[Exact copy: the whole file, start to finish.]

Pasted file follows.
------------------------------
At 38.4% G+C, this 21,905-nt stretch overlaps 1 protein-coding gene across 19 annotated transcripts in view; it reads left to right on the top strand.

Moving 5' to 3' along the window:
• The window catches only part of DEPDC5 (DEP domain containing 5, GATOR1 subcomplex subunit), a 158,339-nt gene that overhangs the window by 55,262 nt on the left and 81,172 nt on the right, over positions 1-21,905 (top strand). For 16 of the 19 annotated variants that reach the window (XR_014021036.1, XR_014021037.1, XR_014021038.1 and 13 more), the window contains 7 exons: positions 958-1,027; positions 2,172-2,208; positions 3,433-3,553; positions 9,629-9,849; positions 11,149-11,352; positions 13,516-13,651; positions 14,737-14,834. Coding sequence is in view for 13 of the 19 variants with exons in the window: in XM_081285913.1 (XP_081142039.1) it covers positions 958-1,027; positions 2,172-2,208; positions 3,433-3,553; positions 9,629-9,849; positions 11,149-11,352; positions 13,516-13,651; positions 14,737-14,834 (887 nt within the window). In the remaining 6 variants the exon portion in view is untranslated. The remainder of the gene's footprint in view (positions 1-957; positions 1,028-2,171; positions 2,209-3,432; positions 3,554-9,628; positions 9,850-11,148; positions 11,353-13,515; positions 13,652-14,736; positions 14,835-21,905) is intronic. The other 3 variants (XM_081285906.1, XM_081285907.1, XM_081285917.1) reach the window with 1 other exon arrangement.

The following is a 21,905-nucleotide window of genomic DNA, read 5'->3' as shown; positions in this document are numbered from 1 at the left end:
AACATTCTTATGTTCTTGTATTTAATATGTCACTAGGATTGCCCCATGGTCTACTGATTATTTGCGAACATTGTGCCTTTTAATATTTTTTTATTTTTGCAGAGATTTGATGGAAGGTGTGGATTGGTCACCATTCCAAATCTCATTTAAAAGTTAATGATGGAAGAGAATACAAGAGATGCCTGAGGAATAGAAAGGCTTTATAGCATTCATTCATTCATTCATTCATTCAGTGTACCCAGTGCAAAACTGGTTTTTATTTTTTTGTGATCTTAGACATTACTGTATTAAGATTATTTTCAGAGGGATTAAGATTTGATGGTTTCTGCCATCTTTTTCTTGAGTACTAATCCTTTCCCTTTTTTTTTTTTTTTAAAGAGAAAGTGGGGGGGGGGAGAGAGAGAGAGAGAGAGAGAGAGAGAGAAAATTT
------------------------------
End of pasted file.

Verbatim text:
At 38.4% G+C, this 21,905-nt stretch overlaps 1 protein-coding gene across 19 annotated transcripts in view; it reads left to right on the top strand.

Moving 5' to 3' along the window:
• The window catches only part of DEPDC5 (DEP domain containing 5, GATOR1 subcomplex subunit), a 158,339-nt gene that overhangs the window by 55,262 nt on the left and 81,172 nt on the right, over positions 1-21,905 (top strand). For 16 of the 19 annotated variants that reach the window (XR_014021036.1, XR_014021037.1, XR_014021038.1 and 13 more), the window contains 7 exons: positions 958-1,027; positions 2,172-2,208; positions 3,433-3,553; positions 9,629-9,849; positions 11,149-11,352; positions 13,516-13,651; positions 14,737-14,834. Coding sequence is in view for 13 of the 19 variants with exons in the window: in XM_081285913.1 (XP_081142039.1) it covers positions 958-1,027; positions 2,172-2,208; positions 3,433-3,553; positions 9,629-9,849; positions 11,149-11,352; positions 13,516-13,651; positions 14,737-14,834 (887 nt within the window). In the remaining 6 variants the exon portion in view is untranslated. The remainder of the gene's footprint in view (positions 1-957; positions 1,028-2,171; positions 2,209-3,432; positions 3,554-9,628; positions 9,850-11,148; positions 11,353-13,515; positions 13,652-14,736; positions 14,835-21,905) is intronic. The other 3 variants (XM_081285906.1, XM_081285907.1, XM_081285917.1) reach the window with 1 other exon arrangement.

The following is a 21,905-nucleotide window of genomic DNA, read 5'->3' as shown; positions in this document are numbered from 1 at the left end:
AACATTCTTATGTTCTTGTATTTAATATGTCACTAGGATTGCCCCATGGTCTACTGATTATTTGCGAACATTGTGCCTTTTAATATTTTTTTATTTTTGCAGAGATTTGATGGAAGGTGTGGATTGGTCACCATTCCAAATCTCATTTAAAAGTTAATGATGGAAGAGAATACAAGAGATGCCTGAGGAATAGAAAGGCTTTATAGCATTCATTCATTCATTCATTCATTCAGTGTACCCAGTGCAAAACTGGTTTTTATTTTTTTGTGATCTTAGACATTACTGTATTAAGATTATTTTCAGAGGGATTAAGATTTGATGGTTTCTGCCATCTTTTTCTTGAGTACTAATCCTTTCCCTTTTTTTTTTTTTTTAAAGAGAAAGTGGGGGGGGGGAGAGAGAGAGAGAGAGAGAGAGAGAGAGAAAATTT